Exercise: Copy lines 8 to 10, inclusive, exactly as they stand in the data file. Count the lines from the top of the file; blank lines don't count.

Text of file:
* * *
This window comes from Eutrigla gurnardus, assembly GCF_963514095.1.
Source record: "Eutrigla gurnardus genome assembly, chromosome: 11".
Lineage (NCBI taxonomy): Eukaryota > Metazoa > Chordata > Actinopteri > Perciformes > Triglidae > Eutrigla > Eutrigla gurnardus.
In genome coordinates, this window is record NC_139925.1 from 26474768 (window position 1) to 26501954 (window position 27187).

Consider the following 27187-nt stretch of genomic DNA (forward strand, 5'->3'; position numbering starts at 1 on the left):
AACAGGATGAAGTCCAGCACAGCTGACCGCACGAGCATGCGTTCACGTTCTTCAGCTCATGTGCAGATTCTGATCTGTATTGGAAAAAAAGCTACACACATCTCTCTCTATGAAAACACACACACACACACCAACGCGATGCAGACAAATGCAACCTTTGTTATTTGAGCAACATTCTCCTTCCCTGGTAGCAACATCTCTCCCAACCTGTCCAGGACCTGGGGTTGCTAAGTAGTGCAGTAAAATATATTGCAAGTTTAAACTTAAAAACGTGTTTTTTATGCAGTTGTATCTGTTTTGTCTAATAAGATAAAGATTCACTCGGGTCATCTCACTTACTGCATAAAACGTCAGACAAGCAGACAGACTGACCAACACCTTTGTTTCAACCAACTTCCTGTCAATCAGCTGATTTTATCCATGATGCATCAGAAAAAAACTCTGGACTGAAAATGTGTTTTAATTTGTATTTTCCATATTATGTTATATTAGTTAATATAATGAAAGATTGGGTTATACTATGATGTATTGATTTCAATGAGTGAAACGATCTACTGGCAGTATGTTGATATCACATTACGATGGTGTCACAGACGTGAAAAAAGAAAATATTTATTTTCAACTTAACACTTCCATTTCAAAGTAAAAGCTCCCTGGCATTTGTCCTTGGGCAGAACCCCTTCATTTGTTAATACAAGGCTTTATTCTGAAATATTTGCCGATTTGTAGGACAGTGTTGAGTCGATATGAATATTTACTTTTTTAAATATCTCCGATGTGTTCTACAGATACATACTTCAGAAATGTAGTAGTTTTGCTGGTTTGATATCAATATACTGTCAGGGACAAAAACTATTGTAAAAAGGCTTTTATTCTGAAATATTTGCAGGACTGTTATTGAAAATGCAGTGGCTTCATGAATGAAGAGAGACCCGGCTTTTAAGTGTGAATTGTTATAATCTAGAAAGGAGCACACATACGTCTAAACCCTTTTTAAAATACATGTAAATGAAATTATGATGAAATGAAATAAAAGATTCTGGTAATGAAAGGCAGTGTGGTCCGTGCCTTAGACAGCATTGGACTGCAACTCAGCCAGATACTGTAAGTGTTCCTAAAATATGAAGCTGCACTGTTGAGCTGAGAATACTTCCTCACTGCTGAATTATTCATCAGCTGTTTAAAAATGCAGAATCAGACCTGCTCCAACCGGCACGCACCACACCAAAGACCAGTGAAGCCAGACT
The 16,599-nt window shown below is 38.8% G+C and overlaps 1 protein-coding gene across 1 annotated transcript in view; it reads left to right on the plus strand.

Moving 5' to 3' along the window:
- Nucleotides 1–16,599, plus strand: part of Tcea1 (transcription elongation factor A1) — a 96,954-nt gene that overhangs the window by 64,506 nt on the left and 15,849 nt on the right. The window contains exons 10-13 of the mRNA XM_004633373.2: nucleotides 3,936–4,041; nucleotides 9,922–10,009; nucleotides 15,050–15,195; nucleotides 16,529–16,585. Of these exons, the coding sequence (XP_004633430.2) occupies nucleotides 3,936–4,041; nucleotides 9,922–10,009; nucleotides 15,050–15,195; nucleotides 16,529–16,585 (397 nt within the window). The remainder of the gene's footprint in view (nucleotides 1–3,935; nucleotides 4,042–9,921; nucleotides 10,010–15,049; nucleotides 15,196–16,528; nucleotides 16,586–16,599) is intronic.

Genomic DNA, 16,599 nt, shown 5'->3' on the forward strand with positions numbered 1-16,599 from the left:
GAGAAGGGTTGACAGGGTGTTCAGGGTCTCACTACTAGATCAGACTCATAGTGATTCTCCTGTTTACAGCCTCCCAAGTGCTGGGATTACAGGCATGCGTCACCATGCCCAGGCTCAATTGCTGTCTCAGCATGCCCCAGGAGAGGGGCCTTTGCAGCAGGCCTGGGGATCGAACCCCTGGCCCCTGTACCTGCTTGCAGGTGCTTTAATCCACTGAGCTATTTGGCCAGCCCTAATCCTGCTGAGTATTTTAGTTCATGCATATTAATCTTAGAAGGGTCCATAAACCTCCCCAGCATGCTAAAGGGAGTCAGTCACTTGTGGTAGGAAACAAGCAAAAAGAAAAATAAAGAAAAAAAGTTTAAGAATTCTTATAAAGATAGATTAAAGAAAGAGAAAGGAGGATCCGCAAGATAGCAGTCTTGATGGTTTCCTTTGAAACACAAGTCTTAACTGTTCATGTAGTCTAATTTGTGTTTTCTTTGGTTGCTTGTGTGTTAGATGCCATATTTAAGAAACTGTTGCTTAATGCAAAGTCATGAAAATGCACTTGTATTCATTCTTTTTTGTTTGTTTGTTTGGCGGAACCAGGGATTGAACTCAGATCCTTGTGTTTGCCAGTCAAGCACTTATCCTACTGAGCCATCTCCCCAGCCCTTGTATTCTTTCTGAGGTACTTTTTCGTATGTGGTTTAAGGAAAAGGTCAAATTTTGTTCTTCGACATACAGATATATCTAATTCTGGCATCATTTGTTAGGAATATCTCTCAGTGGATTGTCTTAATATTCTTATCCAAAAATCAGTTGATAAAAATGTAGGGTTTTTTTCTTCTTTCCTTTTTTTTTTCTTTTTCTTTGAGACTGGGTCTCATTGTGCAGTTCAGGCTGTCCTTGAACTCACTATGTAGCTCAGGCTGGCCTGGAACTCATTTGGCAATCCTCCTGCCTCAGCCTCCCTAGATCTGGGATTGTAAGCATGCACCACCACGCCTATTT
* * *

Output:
Moving 5' to 3' along the window:
- Nucleotides 1–16,599, plus strand: part of Tcea1 (transcription elongation factor A1) — a 96,954-nt gene that overhangs the window by 64,506 nt on the left and 15,849 nt on the right. The window contains exons 10-13 of the mRNA XM_004633373.2: nucleotides 3,936–4,041; nucleotides 9,922–10,009; nucleotides 15,050–15,195; nucleotides 16,529–16,585. Of these exons, the coding sequence (XP_004633430.2) occupies nucleotides 3,936–4,041; nucleotides 9,922–10,009; nucleotides 15,050–15,195; nucleotides 16,529–16,585 (397 nt within the window). The remainder of the gene's footprint in view (nucleotides 1–3,935; nucleotides 4,042–9,921; nucleotides 10,010–15,049; nucleotides 15,196–16,528; nucleotides 16,586–16,599) is intronic.

Genomic DNA, 16,599 nt, shown 5'->3' on the forward strand with positions numbered 1-16,599 from the left: